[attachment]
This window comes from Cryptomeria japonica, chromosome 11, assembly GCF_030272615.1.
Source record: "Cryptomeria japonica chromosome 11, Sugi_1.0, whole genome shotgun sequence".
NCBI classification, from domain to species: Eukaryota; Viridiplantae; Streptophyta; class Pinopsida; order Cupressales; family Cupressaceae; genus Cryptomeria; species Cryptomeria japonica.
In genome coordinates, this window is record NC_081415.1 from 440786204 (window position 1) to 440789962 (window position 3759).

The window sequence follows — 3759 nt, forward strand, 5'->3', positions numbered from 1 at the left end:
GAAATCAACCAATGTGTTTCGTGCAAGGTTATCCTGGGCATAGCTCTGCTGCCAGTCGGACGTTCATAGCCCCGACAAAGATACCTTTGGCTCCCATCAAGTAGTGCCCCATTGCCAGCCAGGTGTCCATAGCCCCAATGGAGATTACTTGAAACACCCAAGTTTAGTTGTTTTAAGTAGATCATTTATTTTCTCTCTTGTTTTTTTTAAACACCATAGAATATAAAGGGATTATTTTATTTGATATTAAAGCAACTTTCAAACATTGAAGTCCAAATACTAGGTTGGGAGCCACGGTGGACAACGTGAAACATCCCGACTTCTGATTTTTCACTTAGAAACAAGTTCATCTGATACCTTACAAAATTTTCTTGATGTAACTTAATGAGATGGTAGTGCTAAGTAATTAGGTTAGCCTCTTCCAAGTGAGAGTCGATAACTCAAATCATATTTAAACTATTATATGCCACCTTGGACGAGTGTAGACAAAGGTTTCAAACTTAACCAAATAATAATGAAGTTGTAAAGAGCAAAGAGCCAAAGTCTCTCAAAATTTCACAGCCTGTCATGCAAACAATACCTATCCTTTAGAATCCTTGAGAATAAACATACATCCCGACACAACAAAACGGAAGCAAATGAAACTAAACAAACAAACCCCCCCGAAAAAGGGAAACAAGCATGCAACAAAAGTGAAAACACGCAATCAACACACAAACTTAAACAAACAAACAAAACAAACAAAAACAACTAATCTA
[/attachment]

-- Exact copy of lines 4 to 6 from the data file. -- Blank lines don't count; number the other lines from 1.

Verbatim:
In genome coordinates, this window is record NC_081415.1 from 440786204 (window position 1) to 440789962 (window position 3759).

The window sequence follows — 3759 nt, forward strand, 5'->3', positions numbered from 1 at the left end:
GAAATCAACCAATGTGTTTCGTGCAAGGTTATCCTGGGCATAGCTCTGCTGCCAGTCGGACGTTCATAGCCCCGACAAAGATACCTTTGGCTCCCATCAAGTAGTGCCCCATTGCCAGCCAGGTGTCCATAGCCCCAATGGAGATTACTTGAAACACCCAAGTTTAGTTGTTTTAAGTAGATCATTTATTTTCTCTCTTGTTTTTTTTAAACACCATAGAATATAAAGGGATTATTTTATTTGATATTAAAGCAACTTTCAAACATTGAAGTCCAAATACTAGGTTGGGAGCCACGGTGGACAACGTGAAACATCCCGACTTCTGATTTTTCACTTAGAAACAAGTTCATCTGATACCTTACAAAATTTTCTTGATGTAACTTAATGAGATGGTAGTGCTAAGTAATTAGGTTAGCCTCTTCCAAGTGAGAGTCGATAACTCAAATCATATTTAAACTATTATATGCCACCTTGGACGAGTGTAGACAAAGGTTTCAAACTTAACCAAATAATAATGAAGTTGTAAAGAGCAAAGAGCCAAAGTCTCTCAAAATTTCACAGCCTGTCATGCAAACAATACCTATCCTTTAGAATCCTTGAGAATAAACATACATCCCGACACAACAAAACGGAAGCAAATGAAACTAAACAAACAAACCCCCCCGAAAAAGGGAAACAAGCATGCAACAAAAGTGAAAACACGCAATCAACACACAAACTTAAACAAACAAACAAAACAAACAAAAACAACTAATCTA